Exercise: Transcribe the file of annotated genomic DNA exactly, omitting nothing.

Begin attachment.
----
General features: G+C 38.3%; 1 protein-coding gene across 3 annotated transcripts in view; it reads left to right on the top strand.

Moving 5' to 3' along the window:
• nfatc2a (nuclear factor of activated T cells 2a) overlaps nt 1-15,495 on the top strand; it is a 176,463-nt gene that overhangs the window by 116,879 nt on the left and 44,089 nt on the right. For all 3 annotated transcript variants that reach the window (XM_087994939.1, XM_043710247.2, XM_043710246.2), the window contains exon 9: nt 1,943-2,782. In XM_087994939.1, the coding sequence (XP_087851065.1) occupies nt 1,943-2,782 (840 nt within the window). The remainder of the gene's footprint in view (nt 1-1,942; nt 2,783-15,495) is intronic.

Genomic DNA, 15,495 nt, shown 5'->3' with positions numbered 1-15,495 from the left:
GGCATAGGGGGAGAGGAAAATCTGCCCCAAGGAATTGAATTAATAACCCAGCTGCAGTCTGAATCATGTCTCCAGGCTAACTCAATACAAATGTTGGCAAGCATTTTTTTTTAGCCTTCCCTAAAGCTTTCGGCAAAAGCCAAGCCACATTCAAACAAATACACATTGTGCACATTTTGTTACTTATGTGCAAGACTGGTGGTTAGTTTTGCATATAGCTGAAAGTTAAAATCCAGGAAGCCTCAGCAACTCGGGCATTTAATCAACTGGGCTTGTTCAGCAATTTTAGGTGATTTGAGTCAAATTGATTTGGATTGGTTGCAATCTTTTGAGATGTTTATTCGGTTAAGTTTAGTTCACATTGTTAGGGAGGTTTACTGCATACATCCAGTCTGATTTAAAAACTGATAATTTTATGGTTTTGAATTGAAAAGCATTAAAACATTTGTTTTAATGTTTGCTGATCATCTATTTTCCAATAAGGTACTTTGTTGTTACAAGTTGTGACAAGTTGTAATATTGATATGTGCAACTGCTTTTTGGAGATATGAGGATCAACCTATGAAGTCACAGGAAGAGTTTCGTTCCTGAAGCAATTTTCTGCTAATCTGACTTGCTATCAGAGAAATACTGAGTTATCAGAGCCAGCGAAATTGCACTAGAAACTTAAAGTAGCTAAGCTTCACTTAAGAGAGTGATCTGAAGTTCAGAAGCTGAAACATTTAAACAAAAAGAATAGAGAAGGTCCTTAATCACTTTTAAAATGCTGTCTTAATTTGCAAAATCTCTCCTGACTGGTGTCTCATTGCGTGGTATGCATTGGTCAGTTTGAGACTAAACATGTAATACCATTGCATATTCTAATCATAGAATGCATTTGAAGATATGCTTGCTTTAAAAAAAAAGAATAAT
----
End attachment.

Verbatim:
General features: G+C 38.3%; 1 protein-coding gene across 3 annotated transcripts in view; it reads left to right on the top strand.

Moving 5' to 3' along the window:
• nfatc2a (nuclear factor of activated T cells 2a) overlaps nt 1-15,495 on the top strand; it is a 176,463-nt gene that overhangs the window by 116,879 nt on the left and 44,089 nt on the right. For all 3 annotated transcript variants that reach the window (XM_087994939.1, XM_043710247.2, XM_043710246.2), the window contains exon 9: nt 1,943-2,782. In XM_087994939.1, the coding sequence (XP_087851065.1) occupies nt 1,943-2,782 (840 nt within the window). The remainder of the gene's footprint in view (nt 1-1,942; nt 2,783-15,495) is intronic.

Genomic DNA, 15,495 nt, shown 5'->3' with positions numbered 1-15,495 from the left:
GGCATAGGGGGAGAGGAAAATCTGCCCCAAGGAATTGAATTAATAACCCAGCTGCAGTCTGAATCATGTCTCCAGGCTAACTCAATACAAATGTTGGCAAGCATTTTTTTTTAGCCTTCCCTAAAGCTTTCGGCAAAAGCCAAGCCACATTCAAACAAATACACATTGTGCACATTTTGTTACTTATGTGCAAGACTGGTGGTTAGTTTTGCATATAGCTGAAAGTTAAAATCCAGGAAGCCTCAGCAACTCGGGCATTTAATCAACTGGGCTTGTTCAGCAATTTTAGGTGATTTGAGTCAAATTGATTTGGATTGGTTGCAATCTTTTGAGATGTTTATTCGGTTAAGTTTAGTTCACATTGTTAGGGAGGTTTACTGCATACATCCAGTCTGATTTAAAAACTGATAATTTTATGGTTTTGAATTGAAAAGCATTAAAACATTTGTTTTAATGTTTGCTGATCATCTATTTTCCAATAAGGTACTTTGTTGTTACAAGTTGTGACAAGTTGTAATATTGATATGTGCAACTGCTTTTTGGAGATATGAGGATCAACCTATGAAGTCACAGGAAGAGTTTCGTTCCTGAAGCAATTTTCTGCTAATCTGACTTGCTATCAGAGAAATACTGAGTTATCAGAGCCAGCGAAATTGCACTAGAAACTTAAAGTAGCTAAGCTTCACTTAAGAGAGTGATCTGAAGTTCAGAAGCTGAAACATTTAAACAAAAAGAATAGAGAAGGTCCTTAATCACTTTTAAAATGCTGTCTTAATTTGCAAAATCTCTCCTGACTGGTGTCTCATTGCGTGGTATGCATTGGTCAGTTTGAGACTAAACATGTAATACCATTGCATATTCTAATCATAGAATGCATTTGAAGATATGCTTGCTTTAAAAAAAAAGAATAAT